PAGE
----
G.K. Chesterton has been described by both his admirers and even his opponents as the “apostle of common sense” and “one of the happiest, kindest, most brilliant and witty” defenders of Christianity that ever lived. From his youthful days as a free-thinking Victorian to his entry into the Catholic Church, G.K. Chesterton aslways seemed to be a man who loved truth, beauty and goodness, and who had a vast appreciation and gratitude for the gift of life itself, with all of its many joys as well as sorrows. Indeed, for Chesterton, the joys far out-weighed the sorrows.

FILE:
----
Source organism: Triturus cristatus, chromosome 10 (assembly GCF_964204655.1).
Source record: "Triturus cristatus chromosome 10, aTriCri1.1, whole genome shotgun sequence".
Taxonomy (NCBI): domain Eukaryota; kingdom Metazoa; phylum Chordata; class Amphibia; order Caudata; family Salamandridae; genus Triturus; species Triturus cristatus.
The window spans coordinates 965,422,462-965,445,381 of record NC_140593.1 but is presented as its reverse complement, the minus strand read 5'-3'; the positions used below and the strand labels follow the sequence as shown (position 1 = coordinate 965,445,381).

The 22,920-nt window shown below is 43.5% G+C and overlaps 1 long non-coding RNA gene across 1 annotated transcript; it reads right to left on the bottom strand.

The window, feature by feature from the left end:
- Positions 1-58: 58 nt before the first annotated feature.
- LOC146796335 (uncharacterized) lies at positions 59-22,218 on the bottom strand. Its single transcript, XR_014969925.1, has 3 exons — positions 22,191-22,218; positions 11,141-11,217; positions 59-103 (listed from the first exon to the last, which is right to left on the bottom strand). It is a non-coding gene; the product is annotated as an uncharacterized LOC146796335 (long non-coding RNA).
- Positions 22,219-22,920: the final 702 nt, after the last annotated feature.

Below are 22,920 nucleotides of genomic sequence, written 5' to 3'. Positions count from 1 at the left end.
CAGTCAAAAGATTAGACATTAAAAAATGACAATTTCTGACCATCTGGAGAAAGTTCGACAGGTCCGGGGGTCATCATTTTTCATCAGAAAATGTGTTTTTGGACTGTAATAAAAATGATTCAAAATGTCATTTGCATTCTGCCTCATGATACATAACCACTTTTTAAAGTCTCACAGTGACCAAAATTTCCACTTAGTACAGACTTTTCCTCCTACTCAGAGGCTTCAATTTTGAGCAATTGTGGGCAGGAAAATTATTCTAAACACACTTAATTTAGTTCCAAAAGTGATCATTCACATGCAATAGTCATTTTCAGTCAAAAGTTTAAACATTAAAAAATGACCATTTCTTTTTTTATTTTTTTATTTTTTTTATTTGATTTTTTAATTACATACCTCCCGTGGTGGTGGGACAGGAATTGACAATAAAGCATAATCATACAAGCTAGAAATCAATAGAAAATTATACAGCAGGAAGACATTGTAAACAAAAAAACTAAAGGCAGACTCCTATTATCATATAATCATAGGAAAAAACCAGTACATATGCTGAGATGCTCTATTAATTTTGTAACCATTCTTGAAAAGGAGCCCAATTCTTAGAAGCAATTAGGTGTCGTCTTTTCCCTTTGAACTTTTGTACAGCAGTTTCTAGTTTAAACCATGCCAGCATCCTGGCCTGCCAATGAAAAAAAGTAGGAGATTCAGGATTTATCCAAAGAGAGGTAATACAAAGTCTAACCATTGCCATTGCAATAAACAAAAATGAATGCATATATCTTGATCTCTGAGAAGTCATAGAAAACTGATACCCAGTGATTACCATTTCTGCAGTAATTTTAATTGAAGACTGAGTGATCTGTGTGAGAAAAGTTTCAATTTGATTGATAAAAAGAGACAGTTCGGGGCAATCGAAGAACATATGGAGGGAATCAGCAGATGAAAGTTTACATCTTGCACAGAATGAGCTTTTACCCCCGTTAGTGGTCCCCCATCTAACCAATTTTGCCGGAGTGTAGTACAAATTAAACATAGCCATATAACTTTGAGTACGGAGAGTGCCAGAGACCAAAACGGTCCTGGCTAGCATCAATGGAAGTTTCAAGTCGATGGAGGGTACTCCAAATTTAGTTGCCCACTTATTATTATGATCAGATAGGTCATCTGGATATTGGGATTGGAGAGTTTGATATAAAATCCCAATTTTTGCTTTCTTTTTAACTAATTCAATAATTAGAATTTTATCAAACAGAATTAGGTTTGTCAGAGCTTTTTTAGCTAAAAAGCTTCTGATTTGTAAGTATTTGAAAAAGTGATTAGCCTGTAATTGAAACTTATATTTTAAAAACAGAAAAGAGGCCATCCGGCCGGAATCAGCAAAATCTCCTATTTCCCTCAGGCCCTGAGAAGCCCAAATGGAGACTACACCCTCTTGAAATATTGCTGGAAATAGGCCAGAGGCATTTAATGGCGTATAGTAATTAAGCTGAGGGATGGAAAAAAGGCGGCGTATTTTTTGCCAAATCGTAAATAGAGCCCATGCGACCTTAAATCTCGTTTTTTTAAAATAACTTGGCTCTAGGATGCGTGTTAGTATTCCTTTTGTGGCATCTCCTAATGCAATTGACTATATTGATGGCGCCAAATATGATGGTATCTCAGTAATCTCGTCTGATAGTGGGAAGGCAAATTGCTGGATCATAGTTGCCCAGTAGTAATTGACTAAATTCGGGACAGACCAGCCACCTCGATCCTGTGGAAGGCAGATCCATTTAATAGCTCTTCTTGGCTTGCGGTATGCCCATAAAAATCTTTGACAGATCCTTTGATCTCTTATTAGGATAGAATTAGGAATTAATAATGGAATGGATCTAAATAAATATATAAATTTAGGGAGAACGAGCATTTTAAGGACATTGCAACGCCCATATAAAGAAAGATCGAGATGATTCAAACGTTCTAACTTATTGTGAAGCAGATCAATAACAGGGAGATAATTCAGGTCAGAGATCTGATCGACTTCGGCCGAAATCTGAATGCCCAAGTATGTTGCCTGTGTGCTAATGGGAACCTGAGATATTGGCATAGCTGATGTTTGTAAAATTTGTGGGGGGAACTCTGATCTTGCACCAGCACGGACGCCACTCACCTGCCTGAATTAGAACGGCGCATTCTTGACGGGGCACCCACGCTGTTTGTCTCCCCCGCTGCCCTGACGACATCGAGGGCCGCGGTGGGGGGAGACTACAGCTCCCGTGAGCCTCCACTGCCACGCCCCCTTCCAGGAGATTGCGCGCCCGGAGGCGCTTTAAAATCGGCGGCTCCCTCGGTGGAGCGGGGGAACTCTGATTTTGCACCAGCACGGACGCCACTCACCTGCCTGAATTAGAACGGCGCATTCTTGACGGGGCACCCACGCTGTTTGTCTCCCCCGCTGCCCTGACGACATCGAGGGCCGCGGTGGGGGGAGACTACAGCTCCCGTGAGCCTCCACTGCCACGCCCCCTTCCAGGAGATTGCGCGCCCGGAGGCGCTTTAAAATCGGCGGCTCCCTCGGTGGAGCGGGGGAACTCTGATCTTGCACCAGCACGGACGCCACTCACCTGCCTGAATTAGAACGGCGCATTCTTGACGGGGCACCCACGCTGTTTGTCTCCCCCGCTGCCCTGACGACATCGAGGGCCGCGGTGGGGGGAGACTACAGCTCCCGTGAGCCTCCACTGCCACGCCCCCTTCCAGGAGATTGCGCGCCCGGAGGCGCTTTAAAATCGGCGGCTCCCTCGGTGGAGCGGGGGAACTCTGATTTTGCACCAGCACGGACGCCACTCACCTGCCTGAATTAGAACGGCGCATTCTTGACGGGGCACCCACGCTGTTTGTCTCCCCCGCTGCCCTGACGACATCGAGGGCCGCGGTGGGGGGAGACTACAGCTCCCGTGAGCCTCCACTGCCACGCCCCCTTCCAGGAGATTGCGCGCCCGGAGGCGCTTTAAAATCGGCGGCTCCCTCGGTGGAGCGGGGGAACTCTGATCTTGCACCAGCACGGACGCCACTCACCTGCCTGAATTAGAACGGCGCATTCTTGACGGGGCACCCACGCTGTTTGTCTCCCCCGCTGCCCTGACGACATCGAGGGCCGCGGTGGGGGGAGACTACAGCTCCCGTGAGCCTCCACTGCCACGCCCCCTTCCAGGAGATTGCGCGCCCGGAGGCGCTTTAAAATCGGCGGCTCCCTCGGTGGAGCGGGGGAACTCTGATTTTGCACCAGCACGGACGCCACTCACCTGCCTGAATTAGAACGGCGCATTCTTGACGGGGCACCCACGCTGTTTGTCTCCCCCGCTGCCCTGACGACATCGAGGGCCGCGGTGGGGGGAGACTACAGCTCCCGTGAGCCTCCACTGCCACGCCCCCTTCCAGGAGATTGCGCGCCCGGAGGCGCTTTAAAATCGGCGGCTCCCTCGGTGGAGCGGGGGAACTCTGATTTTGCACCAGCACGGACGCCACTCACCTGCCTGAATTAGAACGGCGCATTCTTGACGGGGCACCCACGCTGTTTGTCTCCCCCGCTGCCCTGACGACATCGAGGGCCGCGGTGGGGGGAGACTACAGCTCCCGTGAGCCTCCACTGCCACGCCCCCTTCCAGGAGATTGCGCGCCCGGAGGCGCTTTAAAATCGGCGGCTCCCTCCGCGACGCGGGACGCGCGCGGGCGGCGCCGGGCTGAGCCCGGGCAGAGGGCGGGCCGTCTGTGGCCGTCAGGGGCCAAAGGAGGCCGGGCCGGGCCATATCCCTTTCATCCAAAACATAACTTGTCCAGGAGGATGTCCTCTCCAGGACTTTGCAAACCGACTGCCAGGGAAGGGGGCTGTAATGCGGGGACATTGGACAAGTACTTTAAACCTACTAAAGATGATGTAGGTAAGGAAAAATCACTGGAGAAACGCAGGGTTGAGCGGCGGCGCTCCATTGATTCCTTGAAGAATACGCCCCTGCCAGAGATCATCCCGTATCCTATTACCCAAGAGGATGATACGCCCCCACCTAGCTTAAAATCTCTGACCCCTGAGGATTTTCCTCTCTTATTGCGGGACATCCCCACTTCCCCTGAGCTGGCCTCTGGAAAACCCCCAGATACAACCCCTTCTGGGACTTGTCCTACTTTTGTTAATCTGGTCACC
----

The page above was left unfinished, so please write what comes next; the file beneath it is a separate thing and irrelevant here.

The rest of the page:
In this book, Chesterton’s brilliance as a writer and thinker again shines through as he explains his understanding of Catholicism and the Catholic Church, and how her appeal to reason and truth eventually won him over. For Chesterton, a man misses the point of it all unless he acts on two essentials at the heart of conversion. He describes these in his own words: “One is that he believes it to be solid objective truth, which is true whether he likes it or not; and the other is that he seeks liberation from his sins.” These two reasons are why Chesterton became a Catholic, and are what he describes in his unique and colorful way in this book.